- Asking the patient to explain in their own words the details of the discharge plan.
- Giving the patient a written discharge plan at the time of discharge that explains the reason for hospitalization and information on medications and what to do if their condition changes.
- Phoning the patient 2 to 3 days after discharge to identify and resolve any problems.
Fewer Readmissions, Cost Savings
Patients who participated in Project RED are one-third less likely to be readmitted to the hospital or to visit the emergency department than patients who received the usual care hospital discharge, a new study in the Annals of Internal Medicine found (Jack, 2009).
Thirty days after their hospital discharge, the 370 patients who participated in the RED program had 30% fewer subsequent emergency visits and readmissions than the 368 patients who did not. Nearly all (94%) of the patients who participated in the RED program left the hospital with a follow-up appointment with their primary care physician, compared to 35% for patients who did not participate. And nearly all (91%) participants had their discharge information sent to their primary care physician within 24 hours of leaving the hospital.
Fewer hospital readmissions and emergency department visits also translated to lower total costs. Total costs (a combination of actual hospitalization costs and estimated outpatient costs) were an average of $412 lower for the patients who received complete information than for those who did not, according to the study.
Making medication review available to patients did not prevent problems from occurring after discharge, but a post-discharge telephone call by a clinical pharmacist did allow early detection and corrective actions. According to the study, nearly two-thirds (62%) of the RED program participants completed the medication review. In over half of those cases (54%), at least one medication-related problem was identified that required clinician action.
Dr. Jack and his study co-authors (Joint Commission, 2008) acknowledged that a current lack of financial incentives to implement a discharge program such as this poses a barrier to widespread adoption. However, they note, the growing importance to hospitals of demonstrating their quality performance, such as patient safety goals identified by the Joint Commission, could spur added interest in this type of program.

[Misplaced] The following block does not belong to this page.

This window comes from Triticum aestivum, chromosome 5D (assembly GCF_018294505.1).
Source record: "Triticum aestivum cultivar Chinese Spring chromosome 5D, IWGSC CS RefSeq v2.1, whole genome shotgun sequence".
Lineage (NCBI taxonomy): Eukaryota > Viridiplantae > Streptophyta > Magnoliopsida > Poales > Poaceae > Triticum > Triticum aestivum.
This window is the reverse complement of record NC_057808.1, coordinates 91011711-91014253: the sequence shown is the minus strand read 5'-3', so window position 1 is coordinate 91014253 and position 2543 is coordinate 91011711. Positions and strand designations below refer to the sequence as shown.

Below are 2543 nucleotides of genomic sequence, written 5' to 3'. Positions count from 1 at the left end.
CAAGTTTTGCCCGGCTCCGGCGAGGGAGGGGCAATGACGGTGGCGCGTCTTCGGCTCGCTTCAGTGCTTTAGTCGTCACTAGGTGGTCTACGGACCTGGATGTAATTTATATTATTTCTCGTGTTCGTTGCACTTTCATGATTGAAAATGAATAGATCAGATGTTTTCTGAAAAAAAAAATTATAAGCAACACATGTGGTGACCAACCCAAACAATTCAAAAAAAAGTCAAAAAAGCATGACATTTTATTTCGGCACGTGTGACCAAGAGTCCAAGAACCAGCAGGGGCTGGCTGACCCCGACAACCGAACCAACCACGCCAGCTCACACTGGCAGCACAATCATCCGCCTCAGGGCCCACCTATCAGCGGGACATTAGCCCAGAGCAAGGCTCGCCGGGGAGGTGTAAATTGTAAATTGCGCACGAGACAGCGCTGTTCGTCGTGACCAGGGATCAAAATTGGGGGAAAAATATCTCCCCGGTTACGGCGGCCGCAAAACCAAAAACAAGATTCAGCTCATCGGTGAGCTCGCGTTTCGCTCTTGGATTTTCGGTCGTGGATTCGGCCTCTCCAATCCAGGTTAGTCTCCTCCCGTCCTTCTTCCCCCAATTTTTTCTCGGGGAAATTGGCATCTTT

The emphasis on moving patients from acute inpatient settings to outpatient settings or back to their homes as soon as they no longer require inpatient care remains a sound policy objective. However, this trend failed to fully appreciate the need for protocols to ensure that post-hospital care is understood by the patient and communicated to outpatient clinicians in a timely and complete manner. Project RED and other efforts to bridge these gaps demonstrate the improvements in quality that are possible when continuity of care is a common goal for providers, and a goal that can be achieved through an organized and structured plan.
Jack, B. W., Chetty, V. K., Anthony, D. et al. (2009, February 3) A reengineered hospital discharge program to decrease rehospitalization: A randomized trial. Annals of Internal Medicine, 150(3), 178-187.
Joint Commission. (2008). 2008 Hospital National Patient Safety Goals. Accessed March 4, 2009, at: http://www.jointcommission.org/NR/rdonlyres/91DCAAB8-D84D-4AD3-B9C5-1308A803F60C/0/08_NPSG_HAP_gp.pdf.
Moore, C., McGinn, T., Halm, E. (2007, June 25). Tying up loose ends: Discharging patients with unresolved medical issues. Archives of Internal Medicine, 167(12), 1305-1311.
National Center for Health Statistics. (2007). Health, United States, 2007. Hyattsville, MD. Accessed March 4, 2009, at: http://www.cdc.gov/nchs/data/hus/hus07.pdf.
Project RED, Boston Medical Center. (2009). Components of Re-Engineered Discharge (RED). Accessed March 4, 2009, at: http://www.bu.edu/fammed/projectred/components.html.